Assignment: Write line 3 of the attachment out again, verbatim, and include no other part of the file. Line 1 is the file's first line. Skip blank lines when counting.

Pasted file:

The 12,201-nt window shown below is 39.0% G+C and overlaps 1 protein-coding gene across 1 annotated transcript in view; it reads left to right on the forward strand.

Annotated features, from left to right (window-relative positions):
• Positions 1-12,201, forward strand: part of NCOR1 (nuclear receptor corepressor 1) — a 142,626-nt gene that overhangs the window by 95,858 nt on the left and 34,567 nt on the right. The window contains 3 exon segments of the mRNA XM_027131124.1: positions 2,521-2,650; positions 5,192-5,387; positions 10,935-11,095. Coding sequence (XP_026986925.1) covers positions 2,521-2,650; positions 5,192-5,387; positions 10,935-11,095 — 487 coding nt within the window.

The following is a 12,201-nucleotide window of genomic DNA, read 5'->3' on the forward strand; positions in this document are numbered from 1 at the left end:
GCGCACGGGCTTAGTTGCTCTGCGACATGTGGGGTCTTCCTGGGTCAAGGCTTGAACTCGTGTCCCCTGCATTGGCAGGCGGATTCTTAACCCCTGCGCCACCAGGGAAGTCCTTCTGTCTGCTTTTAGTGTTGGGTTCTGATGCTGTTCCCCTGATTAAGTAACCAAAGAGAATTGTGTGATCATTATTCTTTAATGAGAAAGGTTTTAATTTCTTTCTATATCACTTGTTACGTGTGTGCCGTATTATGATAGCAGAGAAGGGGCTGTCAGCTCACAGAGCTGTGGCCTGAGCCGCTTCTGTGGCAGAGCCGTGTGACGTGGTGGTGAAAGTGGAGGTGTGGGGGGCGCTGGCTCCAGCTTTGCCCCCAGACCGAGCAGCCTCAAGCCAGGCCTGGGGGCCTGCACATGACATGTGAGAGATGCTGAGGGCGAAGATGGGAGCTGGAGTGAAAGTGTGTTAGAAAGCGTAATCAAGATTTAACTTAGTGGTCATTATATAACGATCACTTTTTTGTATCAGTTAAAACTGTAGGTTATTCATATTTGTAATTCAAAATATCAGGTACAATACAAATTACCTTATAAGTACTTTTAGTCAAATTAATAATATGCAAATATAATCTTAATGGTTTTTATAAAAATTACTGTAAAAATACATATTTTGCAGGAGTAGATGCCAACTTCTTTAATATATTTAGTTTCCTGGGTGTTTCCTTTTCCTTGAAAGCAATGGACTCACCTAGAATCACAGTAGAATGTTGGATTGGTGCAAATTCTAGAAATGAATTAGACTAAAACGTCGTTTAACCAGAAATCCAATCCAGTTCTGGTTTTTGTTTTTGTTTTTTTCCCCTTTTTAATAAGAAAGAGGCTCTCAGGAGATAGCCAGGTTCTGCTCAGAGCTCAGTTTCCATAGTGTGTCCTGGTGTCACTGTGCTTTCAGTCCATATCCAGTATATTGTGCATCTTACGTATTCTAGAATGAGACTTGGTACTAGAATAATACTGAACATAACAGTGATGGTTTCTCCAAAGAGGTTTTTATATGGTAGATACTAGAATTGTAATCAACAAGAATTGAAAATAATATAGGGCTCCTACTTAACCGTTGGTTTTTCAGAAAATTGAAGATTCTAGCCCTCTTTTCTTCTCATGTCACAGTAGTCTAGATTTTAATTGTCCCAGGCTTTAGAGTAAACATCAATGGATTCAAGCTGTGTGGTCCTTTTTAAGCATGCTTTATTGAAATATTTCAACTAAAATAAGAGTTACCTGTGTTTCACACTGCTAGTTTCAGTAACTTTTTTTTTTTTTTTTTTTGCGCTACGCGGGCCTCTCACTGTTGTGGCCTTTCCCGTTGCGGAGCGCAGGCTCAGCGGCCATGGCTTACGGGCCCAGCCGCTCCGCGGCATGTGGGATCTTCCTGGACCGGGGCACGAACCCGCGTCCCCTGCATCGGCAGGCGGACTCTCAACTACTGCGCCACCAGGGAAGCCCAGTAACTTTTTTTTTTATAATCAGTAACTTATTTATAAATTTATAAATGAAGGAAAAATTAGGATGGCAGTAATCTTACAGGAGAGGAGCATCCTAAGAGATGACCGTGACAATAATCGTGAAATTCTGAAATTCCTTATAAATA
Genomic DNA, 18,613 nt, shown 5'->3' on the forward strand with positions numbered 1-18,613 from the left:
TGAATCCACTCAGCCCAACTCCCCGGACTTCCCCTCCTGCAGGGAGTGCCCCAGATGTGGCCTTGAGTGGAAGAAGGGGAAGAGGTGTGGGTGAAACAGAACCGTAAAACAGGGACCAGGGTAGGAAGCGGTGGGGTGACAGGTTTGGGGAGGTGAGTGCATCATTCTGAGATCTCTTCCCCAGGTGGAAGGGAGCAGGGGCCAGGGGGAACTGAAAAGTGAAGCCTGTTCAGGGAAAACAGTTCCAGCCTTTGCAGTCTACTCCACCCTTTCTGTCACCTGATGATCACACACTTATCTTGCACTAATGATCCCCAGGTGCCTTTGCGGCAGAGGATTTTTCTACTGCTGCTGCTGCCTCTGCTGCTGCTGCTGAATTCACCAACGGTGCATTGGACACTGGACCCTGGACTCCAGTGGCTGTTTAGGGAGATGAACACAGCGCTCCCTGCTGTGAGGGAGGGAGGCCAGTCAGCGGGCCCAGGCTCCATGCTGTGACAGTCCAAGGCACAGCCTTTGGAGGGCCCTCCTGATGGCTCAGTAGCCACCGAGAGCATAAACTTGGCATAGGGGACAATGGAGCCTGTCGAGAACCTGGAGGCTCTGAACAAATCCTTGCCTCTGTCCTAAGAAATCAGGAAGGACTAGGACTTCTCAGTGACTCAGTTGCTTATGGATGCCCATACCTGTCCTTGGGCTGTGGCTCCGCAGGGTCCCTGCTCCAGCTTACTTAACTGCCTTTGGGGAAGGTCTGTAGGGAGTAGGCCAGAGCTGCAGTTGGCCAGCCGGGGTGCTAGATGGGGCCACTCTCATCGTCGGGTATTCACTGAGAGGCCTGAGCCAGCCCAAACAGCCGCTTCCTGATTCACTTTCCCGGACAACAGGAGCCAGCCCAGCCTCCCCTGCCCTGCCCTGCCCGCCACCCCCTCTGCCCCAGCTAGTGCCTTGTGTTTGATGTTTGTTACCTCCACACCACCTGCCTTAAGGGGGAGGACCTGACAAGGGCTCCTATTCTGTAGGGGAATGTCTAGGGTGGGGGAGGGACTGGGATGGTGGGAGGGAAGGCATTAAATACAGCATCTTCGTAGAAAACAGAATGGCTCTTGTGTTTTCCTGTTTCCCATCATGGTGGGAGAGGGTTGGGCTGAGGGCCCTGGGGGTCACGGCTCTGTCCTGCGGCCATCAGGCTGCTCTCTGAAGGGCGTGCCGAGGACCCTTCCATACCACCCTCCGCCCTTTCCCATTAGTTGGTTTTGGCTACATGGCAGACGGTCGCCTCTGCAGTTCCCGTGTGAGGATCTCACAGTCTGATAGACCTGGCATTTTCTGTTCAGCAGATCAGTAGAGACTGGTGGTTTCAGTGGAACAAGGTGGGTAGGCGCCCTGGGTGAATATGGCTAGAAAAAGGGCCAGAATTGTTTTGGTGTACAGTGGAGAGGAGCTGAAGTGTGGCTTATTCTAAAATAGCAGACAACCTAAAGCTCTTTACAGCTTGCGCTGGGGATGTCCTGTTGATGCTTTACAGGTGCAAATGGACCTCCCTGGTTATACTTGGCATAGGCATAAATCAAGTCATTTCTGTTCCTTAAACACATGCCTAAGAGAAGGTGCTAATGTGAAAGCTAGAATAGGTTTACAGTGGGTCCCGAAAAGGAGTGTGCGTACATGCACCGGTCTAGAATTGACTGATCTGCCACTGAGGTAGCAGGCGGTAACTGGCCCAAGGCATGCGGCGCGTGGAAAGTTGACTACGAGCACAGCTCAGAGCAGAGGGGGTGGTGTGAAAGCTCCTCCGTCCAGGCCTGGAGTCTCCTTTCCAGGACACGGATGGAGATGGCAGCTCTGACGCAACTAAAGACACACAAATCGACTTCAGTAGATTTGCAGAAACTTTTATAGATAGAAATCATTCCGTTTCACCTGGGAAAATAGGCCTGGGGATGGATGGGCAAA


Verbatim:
• Positions 1-12,201, forward strand: part of NCOR1 (nuclear receptor corepressor 1) — a 142,626-nt gene that overhangs the window by 95,858 nt on the left and 34,567 nt on the right. The window contains 3 exon segments of the mRNA XM_027131124.1: positions 2,521-2,650; positions 5,192-5,387; positions 10,935-11,095. Coding sequence (XP_026986925.1) covers positions 2,521-2,650; positions 5,192-5,387; positions 10,935-11,095 — 487 coding nt within the window.